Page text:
Fraud accused former judicial officer Walter ‘Rooies’ Mostert is adamant his arrest and continued detention are unlawful.
Mostert made his first court appearance in the Windhoek Regional Court for his fraud case yesterday after he was re-arrested on 24 March while trying to enter Namibia from South Africa via the Noordoewer border post.
During his appearance before magistrate Victor Nyazo, Mostert once more argued that his first arrest in May 2021 was illegal as his warrant of arrest was not signed by a magistrate as required by law.
Thus, anything that the authorities carried out after that is illegal and of no effect. The police were ordered by Windhoek Magistrate’s Court to release Mostert on Tuesday after the State admitted that the warrant of arrest was not signed by a magistrate. Magistrate Ivan Gawanab then struck the matter off the roll in which Mostert was appearing on charges of escaping from lawful custody.
However, hours later, Mostert was once more arrested and remanded in custody. His case was then postponed to 22 April.
The police indicated that there were two warrants of arrest against Mostert.
Yesterday, Mostert argued that his release voucher from custody was at 11h59 and the second warrant of arrest was executed at 11h58.
“If they knew that there were two warrants of arrest, why did they not present them in court? I was arrested while in custody. How awful is that? They do as they please,” said Mostert.
He said the State failed to inform the court that he was unlawfully in custody. According to him, officers of the law have a duty to be truthful.
“If I was in custody unlawfully, how can I escape from lawful custody then? They need to clarify and prove that,” said Mostert.
Magistrate Nyazo, however, informed Mostert the court would not conduct an inquiry on why he failed to appear in court for his trial on 17 November 2021 as the matter is already being dealt with by the lower court.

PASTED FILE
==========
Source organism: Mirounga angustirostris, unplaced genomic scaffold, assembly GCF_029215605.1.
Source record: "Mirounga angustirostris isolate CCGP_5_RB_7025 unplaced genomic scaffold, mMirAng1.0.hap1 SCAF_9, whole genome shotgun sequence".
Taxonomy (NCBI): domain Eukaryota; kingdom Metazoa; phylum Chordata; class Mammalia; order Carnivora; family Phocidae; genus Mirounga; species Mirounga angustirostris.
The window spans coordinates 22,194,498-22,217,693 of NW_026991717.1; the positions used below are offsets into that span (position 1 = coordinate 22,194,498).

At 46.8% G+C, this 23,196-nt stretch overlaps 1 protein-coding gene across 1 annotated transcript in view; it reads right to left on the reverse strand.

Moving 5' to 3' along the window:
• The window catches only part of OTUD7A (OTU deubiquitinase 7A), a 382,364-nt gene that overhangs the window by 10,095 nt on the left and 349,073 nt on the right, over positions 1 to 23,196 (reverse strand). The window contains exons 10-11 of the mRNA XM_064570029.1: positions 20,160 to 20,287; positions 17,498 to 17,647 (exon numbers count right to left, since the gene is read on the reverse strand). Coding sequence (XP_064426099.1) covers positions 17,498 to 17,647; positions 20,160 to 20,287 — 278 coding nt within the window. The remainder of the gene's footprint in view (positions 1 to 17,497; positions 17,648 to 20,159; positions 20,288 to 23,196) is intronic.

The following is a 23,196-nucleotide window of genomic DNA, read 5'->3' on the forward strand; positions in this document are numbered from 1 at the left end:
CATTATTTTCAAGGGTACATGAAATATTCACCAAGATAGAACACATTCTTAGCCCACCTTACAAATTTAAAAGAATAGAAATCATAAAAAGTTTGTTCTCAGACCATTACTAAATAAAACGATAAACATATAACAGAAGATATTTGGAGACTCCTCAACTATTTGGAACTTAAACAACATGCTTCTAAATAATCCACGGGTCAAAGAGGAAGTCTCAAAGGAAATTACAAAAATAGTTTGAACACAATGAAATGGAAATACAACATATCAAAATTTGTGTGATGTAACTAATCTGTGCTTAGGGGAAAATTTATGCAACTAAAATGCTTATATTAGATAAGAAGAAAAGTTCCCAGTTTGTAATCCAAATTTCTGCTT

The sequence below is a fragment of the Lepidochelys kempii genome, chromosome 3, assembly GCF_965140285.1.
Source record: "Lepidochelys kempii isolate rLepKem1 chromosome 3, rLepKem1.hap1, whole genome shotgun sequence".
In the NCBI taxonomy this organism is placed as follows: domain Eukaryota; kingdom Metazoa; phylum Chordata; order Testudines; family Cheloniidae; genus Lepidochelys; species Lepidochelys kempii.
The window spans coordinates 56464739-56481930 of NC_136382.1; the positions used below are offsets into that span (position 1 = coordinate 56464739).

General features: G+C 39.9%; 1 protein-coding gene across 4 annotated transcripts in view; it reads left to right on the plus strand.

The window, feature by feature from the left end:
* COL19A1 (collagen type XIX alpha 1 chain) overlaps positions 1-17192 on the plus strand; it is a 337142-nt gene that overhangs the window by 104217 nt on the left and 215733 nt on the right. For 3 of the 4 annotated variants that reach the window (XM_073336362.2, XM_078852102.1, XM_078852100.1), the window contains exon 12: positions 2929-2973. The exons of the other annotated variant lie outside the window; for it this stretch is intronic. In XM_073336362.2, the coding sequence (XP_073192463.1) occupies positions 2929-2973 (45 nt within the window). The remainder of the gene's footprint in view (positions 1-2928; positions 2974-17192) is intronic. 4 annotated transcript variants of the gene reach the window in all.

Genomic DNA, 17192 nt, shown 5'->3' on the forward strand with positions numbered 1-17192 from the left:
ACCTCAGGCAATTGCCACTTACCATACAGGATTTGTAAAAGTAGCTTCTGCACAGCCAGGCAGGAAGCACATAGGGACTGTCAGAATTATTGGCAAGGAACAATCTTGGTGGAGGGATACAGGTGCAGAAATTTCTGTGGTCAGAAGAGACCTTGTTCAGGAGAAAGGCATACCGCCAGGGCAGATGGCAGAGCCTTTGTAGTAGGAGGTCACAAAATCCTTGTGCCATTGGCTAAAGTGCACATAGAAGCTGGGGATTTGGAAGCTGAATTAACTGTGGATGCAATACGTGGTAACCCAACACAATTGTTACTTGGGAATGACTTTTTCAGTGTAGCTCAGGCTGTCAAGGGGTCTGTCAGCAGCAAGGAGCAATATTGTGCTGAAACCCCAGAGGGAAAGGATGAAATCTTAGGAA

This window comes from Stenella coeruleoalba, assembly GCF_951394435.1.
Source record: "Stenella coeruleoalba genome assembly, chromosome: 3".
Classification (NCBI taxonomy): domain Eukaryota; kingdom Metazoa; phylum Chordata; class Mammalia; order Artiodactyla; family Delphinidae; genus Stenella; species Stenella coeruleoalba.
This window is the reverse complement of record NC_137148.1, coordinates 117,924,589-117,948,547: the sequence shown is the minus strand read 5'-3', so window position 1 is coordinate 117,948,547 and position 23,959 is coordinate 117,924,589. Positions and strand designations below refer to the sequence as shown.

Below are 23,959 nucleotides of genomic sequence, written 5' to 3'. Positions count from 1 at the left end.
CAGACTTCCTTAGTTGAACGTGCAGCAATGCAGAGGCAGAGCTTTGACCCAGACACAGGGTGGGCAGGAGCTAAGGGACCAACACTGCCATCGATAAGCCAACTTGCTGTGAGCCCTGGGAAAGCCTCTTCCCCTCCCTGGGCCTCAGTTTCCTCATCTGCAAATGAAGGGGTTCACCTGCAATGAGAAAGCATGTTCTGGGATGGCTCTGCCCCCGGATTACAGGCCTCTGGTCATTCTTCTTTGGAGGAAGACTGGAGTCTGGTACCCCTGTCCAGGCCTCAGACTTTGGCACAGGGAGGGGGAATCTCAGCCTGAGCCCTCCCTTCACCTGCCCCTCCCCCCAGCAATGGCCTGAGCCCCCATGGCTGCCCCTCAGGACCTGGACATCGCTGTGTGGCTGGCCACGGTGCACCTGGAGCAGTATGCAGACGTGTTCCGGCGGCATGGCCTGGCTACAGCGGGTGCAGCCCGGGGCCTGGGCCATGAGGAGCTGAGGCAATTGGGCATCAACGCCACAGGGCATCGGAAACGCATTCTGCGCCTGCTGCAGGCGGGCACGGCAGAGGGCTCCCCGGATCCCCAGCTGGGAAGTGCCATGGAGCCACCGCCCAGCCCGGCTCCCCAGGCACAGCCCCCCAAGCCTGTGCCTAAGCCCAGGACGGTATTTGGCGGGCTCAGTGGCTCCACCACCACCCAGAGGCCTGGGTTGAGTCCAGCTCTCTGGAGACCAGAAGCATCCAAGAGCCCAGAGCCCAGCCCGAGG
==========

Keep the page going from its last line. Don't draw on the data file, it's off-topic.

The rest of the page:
“On the question of whether on this occasion you are lawfully appearing before me? The court is satisfied that there was a lawful warrant of arrest issued against you on 17 November 2021, after you had defied a court order of 3 November 2021,” explained Nyazo.
Nyazo then postponed the matter to 11 April for Mostert to engage his legal practitioner as his trial is expected to start on 3 June.
In this matter, Mostert, alongside co-accused Joyline Kambatuku, Eveline Meroro, and Joram Salomo will be tried on charges under the Anti-Corruption Act and the Immigration Control Act, money laundering, extortion, fraud, and attempting to defeat or obstruct the course of justice.
The State is alleging that the charges emanate from a period between 2012 and 2013 when Mostert worked in cahoots with his co-accused by assisting a South African family to obtain Namibian identity documents illegally. He allegedly furnished the ministry of home affairs with false documents that members of that family and their parents had been born at Usakos.
In 2013, Mostert extorted N$90 000 from one Kosie Pieterse when he informed him that his family member was arrested for overstaying in Namibia after the visa had expired, alleges the prosecution.
The prosecution is further alleging that Mostert fraudulently obtained another N$250 000 from Pieterse. He allegedly told Pieterse that the money would help with his application to acquire Namibian permanent residence.
Mostert is currently being held at Windhoek Correctional Facility at the trial awaiting section.